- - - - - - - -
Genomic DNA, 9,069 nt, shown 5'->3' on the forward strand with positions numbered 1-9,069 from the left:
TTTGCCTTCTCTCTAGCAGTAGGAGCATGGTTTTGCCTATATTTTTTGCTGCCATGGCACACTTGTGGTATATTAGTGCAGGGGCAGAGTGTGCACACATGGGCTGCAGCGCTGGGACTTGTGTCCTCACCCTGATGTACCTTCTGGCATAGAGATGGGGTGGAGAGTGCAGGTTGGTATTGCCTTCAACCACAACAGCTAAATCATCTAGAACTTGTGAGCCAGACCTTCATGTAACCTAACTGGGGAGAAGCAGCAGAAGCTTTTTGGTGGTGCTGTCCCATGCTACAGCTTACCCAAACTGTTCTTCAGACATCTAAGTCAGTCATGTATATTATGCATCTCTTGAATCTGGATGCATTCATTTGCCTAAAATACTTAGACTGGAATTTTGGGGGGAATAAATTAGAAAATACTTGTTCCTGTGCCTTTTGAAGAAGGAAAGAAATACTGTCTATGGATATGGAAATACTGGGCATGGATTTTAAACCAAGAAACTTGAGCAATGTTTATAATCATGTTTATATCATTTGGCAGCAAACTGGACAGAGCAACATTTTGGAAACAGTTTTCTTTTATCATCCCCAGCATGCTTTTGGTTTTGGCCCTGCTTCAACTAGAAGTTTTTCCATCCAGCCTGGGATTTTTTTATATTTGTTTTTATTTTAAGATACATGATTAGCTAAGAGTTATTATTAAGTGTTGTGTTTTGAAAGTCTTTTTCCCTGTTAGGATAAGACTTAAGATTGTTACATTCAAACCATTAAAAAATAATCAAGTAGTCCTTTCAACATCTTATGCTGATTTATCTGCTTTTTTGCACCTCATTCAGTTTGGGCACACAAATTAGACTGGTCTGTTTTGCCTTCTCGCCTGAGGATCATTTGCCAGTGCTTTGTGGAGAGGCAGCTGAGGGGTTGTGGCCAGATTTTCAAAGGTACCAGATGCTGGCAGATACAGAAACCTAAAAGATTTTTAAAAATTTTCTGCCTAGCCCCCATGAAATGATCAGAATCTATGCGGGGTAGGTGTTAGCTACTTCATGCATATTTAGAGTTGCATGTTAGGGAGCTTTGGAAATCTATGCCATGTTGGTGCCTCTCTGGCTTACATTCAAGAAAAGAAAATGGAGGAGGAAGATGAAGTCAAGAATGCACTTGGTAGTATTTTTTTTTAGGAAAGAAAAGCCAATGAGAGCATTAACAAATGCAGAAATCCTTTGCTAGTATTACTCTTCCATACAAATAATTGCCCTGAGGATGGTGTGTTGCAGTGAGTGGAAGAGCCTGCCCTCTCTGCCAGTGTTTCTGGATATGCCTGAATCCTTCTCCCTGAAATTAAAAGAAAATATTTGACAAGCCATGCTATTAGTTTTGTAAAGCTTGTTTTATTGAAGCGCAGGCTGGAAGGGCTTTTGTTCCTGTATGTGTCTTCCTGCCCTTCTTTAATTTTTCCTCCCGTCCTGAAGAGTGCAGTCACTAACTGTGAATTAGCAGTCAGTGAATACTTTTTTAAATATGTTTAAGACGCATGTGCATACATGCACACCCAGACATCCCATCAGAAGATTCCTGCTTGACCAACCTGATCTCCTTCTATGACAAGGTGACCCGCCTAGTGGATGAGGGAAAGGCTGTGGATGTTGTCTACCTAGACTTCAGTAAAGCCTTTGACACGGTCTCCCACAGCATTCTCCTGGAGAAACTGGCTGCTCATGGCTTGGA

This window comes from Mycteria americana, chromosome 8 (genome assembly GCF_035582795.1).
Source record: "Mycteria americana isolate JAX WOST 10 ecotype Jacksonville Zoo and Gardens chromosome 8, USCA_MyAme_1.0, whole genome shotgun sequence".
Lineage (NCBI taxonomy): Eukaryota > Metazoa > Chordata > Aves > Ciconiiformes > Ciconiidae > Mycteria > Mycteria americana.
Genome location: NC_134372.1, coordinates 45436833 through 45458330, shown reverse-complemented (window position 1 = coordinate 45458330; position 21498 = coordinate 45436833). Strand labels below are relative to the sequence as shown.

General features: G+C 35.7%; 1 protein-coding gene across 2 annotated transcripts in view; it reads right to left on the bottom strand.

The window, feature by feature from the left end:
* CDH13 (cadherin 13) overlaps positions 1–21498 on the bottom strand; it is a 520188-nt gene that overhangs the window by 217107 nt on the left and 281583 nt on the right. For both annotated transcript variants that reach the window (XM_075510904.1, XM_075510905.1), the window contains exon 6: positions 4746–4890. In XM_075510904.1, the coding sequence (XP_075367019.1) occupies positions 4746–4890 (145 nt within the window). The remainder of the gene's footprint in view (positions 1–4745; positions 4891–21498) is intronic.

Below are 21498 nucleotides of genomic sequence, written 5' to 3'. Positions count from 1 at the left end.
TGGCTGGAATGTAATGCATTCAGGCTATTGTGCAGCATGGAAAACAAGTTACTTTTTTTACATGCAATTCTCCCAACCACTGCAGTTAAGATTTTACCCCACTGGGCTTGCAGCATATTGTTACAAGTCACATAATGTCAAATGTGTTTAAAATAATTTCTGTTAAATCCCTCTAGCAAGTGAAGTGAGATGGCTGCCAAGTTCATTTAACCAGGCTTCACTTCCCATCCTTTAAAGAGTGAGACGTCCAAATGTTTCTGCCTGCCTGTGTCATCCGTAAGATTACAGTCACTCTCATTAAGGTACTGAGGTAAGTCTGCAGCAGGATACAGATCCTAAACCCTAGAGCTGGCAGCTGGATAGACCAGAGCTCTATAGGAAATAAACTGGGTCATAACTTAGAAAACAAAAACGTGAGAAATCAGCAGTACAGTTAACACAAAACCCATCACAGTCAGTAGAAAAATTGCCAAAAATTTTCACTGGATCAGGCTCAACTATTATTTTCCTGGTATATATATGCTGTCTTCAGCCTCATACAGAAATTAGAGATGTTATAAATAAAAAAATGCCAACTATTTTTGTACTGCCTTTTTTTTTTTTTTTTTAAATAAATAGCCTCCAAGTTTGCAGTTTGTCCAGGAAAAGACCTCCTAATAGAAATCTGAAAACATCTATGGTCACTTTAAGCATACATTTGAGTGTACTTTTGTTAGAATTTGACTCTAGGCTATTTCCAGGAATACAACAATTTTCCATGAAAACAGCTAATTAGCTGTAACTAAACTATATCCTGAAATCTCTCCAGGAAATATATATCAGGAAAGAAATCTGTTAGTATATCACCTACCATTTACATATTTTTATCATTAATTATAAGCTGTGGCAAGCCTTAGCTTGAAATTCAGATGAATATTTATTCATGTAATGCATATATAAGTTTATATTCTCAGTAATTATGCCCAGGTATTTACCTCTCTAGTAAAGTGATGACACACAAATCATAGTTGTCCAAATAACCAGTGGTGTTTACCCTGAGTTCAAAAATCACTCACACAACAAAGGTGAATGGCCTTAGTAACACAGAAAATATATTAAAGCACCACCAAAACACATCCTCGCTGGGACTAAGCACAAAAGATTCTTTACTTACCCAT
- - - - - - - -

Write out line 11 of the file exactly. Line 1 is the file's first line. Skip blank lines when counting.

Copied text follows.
TGGCTGGAATGTAATGCATTCAGGCTATTGTGCAGCATGGAAAACAAGTTACTTTTTTTACATGCAATTCTCCCAACCACTGCAGTTAAGATTTTACCCCACTGGGCTTGCAGCATATTGTTACAAGTCACATAATGTCAAATGTGTTTAAAATAATTTCTGTTAAATCCCTCTAGCAAGTGAAGTGAGATGGCTGCCAAGTTCATTTAACCAGGCTTCACTTCCCATCCTTTAAAGAGTGAGACGTCCAAATGTTTCTGCCTGCCTGTGTCATCCGTAAGATTACAGTCACTCTCATTAAGGTACTGAGGTAAGTCTGCAGCAGGATACAGATCCTAAACCCTAGAGCTGGCAGCTGGATAGACCAGAGCTCTATAGGAAATAAACTGGGTCATAACTTAGAAAACAAAAACGTGAGAAATCAGCAGTACAGTTAACACAAAACCCATCACAGTCAGTAGAAAAATTGCCAAAAATTTTCACTGGATCAGGCTCAACTATTATTTTCCTGGTATATATATGCTGTCTTCAGCCTCATACAGAAATTAGAGATGTTATAAATAAAAAAATGCCAACTATTTTTGTACTGCCTTTTTTTTTTTTTTTTTAAATAAATAGCCTCCAAGTTTGCAGTTTGTCCAGGAAAAGACCTCCTAATAGAAATCTGAAAACATCTATGGTCACTTTAAGCATACATTTGAGTGTACTTTTGTTAGAATTTGACTCTAGGCTATTTCCAGGAATACAACAATTTTCCATGAAAACAGCTAATTAGCTGTAACTAAACTATATCCTGAAATCTCTCCAGGAAATATATATCAGGAAAGAAATCTGTTAGTATATCACCTACCATTTACATATTTTTATCATTAATTATAAGCTGTGGCAAGCCTTAGCTTGAAATTCAGATGAATATTTATTCATGTAATGCATATATAAGTTTATATTCTCAGTAATTATGCCCAGGTATTTACCTCTCTAGTAAAGTGATGACACACAAATCATAGTTGTCCAAATAACCAGTGGTGTTTACCCTGAGTTCAAAAATCACTCACACAACAAAGGTGAATGGCCTTAGTAACACAGAAAATATATTAAAGCACCACCAAAACACATCCTCGCTGGGACTAAGCACAAAAGATTCTTTACTTACCCAT